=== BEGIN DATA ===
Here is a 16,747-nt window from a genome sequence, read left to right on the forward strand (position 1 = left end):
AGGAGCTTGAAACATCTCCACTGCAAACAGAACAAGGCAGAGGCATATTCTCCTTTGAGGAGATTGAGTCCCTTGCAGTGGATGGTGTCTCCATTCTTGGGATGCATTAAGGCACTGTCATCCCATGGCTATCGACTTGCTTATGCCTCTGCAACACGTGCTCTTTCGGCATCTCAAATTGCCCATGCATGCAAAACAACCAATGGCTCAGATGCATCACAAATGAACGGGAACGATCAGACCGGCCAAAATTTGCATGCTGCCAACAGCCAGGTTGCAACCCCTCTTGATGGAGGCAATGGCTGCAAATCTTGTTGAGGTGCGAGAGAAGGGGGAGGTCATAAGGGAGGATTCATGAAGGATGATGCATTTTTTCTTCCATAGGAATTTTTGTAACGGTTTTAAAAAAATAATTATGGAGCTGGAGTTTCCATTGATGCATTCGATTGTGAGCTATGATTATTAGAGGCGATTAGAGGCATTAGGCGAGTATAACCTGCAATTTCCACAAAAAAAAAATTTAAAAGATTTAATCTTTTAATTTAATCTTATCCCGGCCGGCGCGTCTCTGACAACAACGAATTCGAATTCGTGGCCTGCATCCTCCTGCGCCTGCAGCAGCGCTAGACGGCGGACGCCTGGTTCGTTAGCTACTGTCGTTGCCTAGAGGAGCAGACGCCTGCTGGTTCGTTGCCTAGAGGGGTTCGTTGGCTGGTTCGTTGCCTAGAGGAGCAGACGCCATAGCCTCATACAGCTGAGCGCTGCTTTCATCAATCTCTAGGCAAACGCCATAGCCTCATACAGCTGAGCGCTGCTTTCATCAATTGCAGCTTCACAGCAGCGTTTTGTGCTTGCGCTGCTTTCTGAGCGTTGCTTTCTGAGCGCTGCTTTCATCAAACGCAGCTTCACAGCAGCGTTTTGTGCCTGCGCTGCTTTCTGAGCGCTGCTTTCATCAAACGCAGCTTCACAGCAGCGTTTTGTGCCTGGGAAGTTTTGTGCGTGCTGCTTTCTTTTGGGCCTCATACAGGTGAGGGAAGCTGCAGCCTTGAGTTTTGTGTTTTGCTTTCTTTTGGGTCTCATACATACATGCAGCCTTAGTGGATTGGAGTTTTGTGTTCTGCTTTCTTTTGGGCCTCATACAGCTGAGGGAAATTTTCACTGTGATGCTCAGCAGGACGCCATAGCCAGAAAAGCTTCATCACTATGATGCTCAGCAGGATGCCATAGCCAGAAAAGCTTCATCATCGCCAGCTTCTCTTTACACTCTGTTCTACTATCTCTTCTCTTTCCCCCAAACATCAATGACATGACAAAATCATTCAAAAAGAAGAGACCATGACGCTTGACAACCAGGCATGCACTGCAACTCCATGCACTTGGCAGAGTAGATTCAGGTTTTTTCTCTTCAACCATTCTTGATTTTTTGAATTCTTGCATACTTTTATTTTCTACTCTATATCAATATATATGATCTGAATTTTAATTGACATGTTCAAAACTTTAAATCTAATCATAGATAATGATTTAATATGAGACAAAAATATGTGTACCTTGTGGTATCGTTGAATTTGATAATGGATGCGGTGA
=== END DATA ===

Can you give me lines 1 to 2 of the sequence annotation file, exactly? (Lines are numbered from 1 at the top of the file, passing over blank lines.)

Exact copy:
Here is a 16,747-nt window from a genome sequence, read left to right on the forward strand (position 1 = left end):
AGGAGCTTGAAACATCTCCACTGCAAACAGAACAAGGCAGAGGCATATTCTCCTTTGAGGAGATTGAGTCCCTTGCAGTGGATGGTGTCTCCATTCTTGGGATGCATTAAGGCACTGTCATCCCATGGCTATCGACTTGCTTATGCCTCTGCAACACGTGCTCTTTCGGCATCTCAAATTGCCCATGCATGCAAAACAACCAATGGCTCAGATGCATCACAAATGAACGGGAACGATCAGACCGGCCAAAATTTGCATGCTGCCAACAGCCAGGTTGCAACCCCTCTTGATGGAGGCAATGGCTGCAAATCTTGTTGAGGTGCGAGAGAAGGGGGAGGTCATAAGGGAGGATTCATGAAGGATGATGCATTTTTTCTTCCATAGGAATTTTTGTAACGGTTTTAAAAAAATAATTATGGAGCTGGAGTTTCCATTGATGCATTCGATTGTGAGCTATGATTATTAGAGGCGATTAGAGGCATTAGGCGAGTATAACCTGCAATTTCCACAAAAAAAAAATTTAAAAGATTTAATCTTTTAATTTAATCTTATCCCGGCCGGCGCGTCTCTGACAACAACGAATTCGAATTCGTGGCCTGCATCCTCCTGCGCCTGCAGCAGCGCTAGACGGCGGACGCCTGGTTCGTTAGCTACTGTCGTTGCCTAGAGGAGCAGACGCCTGCTGGTTCGTTGCCTAGAGGGGTTCGTTGGCTGGTTCGTTGCCTAGAGGAGCAGACGCCATAGCCTCATACAGCTGAGCGCTGCTTTCATCAATCTCTAGGCAAACGCCATAGCCTCATACAGCTGAGCGCTGCTTTCATCAATTGCAGCTTCACAGCAGCGTTTTGTGCTTGCGCTGCTTTCTGAGCGTTGCTTTCTGAGCGCTGCTTTCATCAAACGCAGCTTCACAGCAGCGTTTTGTGCCTGCGCTGCTTTCTGAGCGCTGCTTTCATCAAACGCAGCTTCACAGCAGCGTTTTGTGCCTGGGAAGTTTTGTGCGTGCTGCTTTCTTTTGGGCCTCATACAGGTGAGGGAAGCTGCAGCCTTGAGTTTTGTGTTTTGCTTTCTTTTGGGTCTCATACATACATGCAGCCTTAGTGGATTGGAGTTTTGTGTTCTGCTTTCTTTTGGGCCTCATACAGCTGAGGGAAATTTTCACTGTGATGCTCAGCAGGACGCCATAGCCAGAAAAGCTTCATCACTATGATGCTCAGCAGGATGCCATAGCCAGAAAAGCTTCATCATCGCCAGCTTCTCTTTACACTCTGTTCTACTATCTCTTCTCTTTCCCCCAAACATCAATGACATGACAAAATCATTCAAAAAGAAGAGACCATGACGCTTGACAACCAGGCATGCACTGCAACTCCATGCACTTGGCAGAGTAGATTCAGGTTTTTTCTCTTCAACCATTCTTGATTTTTTGAATTCTTGCATACTTTTATTTTCTACTCTATATCAATATATATGATCTGAATTTTAATTGACATGTTCAAAACTTTAAATCTAATCATAGATAATGATTTAATATGAGACAAAAATATGTGTACCTTGTGGTATCGTTGAATTTGATAATGGATGCGGTGA